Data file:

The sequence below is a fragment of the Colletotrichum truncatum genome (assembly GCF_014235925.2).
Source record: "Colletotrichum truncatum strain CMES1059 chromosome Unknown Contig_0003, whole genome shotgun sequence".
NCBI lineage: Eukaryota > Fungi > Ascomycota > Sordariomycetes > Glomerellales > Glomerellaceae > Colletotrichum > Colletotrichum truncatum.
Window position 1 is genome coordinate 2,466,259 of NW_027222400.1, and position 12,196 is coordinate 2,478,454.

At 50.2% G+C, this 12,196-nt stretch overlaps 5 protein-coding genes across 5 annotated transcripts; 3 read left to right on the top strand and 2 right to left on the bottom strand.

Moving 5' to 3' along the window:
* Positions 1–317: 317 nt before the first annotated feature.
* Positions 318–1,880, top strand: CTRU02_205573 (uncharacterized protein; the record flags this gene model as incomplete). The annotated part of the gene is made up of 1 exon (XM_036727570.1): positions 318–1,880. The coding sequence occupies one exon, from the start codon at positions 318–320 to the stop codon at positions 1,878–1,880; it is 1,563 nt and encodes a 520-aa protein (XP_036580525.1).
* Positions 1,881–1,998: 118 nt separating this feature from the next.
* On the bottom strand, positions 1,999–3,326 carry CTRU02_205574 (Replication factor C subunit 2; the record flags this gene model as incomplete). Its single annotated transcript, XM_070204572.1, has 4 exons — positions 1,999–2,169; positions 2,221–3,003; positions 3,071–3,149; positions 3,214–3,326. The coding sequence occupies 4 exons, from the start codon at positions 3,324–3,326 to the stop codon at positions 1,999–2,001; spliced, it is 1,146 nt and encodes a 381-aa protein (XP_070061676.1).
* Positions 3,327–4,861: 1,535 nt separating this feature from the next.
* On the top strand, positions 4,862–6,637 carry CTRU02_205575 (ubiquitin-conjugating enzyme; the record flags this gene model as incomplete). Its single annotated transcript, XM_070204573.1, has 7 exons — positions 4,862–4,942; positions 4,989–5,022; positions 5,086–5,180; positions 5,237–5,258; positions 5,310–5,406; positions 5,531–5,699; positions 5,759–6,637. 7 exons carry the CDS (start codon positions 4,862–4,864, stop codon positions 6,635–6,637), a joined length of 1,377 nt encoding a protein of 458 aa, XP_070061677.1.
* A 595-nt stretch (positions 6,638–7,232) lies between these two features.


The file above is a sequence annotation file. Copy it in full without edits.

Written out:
The sequence below is a fragment of the Colletotrichum truncatum genome (assembly GCF_014235925.2).
Source record: "Colletotrichum truncatum strain CMES1059 chromosome Unknown Contig_0003, whole genome shotgun sequence".
NCBI lineage: Eukaryota > Fungi > Ascomycota > Sordariomycetes > Glomerellales > Glomerellaceae > Colletotrichum > Colletotrichum truncatum.
Window position 1 is genome coordinate 2,466,259 of NW_027222400.1, and position 12,196 is coordinate 2,478,454.

At 50.2% G+C, this 12,196-nt stretch overlaps 5 protein-coding genes across 5 annotated transcripts; 3 read left to right on the top strand and 2 right to left on the bottom strand.

Moving 5' to 3' along the window:
* Positions 1–317: 317 nt before the first annotated feature.
* Positions 318–1,880, top strand: CTRU02_205573 (uncharacterized protein; the record flags this gene model as incomplete). The annotated part of the gene is made up of 1 exon (XM_036727570.1): positions 318–1,880. The coding sequence occupies one exon, from the start codon at positions 318–320 to the stop codon at positions 1,878–1,880; it is 1,563 nt and encodes a 520-aa protein (XP_036580525.1).
* Positions 1,881–1,998: 118 nt separating this feature from the next.
* On the bottom strand, positions 1,999–3,326 carry CTRU02_205574 (Replication factor C subunit 2; the record flags this gene model as incomplete). Its single annotated transcript, XM_070204572.1, has 4 exons — positions 1,999–2,169; positions 2,221–3,003; positions 3,071–3,149; positions 3,214–3,326. The coding sequence occupies 4 exons, from the start codon at positions 3,324–3,326 to the stop codon at positions 1,999–2,001; spliced, it is 1,146 nt and encodes a 381-aa protein (XP_070061676.1).
* Positions 3,327–4,861: 1,535 nt separating this feature from the next.
* On the top strand, positions 4,862–6,637 carry CTRU02_205575 (ubiquitin-conjugating enzyme; the record flags this gene model as incomplete). Its single annotated transcript, XM_070204573.1, has 7 exons — positions 4,862–4,942; positions 4,989–5,022; positions 5,086–5,180; positions 5,237–5,258; positions 5,310–5,406; positions 5,531–5,699; positions 5,759–6,637. 7 exons carry the CDS (start codon positions 4,862–4,864, stop codon positions 6,635–6,637), a joined length of 1,377 nt encoding a protein of 458 aa, XP_070061677.1.
* A 595-nt stretch (positions 6,638–7,232) lies between these two features.